It was his first year at the school teaching health and PE, and he hoped that he had impressed his senior colleagues.
But looking around the school, Holt realized there was a simpler reason teachers and even parents asked him to be a “buddy” in the school’s program for at-risk kids: he was born with a Y chromosome.
“The principal is the only other guy in the school,” says Holt, 24. “Some of these kids don’t have any men in their lives, and they really need a male role model.” That is increasingly difficult to find in American classrooms.
According to the National Education Association, the number of male schoolteachers is hovering at a 40-year low. Only one quarter of our 3 million teachers are men. In elementary schools, the problem is more acute—just 9 percent are men, down from 18 percent in 1981.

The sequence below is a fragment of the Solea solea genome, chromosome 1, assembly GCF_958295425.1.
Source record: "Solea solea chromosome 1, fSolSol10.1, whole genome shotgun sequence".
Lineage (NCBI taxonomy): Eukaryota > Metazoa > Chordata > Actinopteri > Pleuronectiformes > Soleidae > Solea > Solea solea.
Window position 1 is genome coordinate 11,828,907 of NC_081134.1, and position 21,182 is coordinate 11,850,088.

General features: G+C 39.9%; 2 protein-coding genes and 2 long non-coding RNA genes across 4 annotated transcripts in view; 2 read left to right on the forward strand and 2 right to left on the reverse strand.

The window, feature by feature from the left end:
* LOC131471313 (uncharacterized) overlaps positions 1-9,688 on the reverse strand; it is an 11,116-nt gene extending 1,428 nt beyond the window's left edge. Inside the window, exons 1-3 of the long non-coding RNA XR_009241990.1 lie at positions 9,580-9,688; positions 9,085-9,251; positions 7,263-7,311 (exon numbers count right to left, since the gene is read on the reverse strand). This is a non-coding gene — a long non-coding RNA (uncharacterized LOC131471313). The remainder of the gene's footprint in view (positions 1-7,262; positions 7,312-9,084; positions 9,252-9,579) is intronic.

Although the feminization of the teaching profession has been underway since the 1890s, school administrators say it’s becoming a more salient issue as boys fall behind girls in graduation rates and demonstrate more difficulties with reading and writing.
There are several reasons many men find it difficult to enter, and stay in, the teaching profession: the starting salary for teachers is about $30,000, and less in early education. To view the complete article, click here.
Filed under: Uncategorized on September 18th, 2007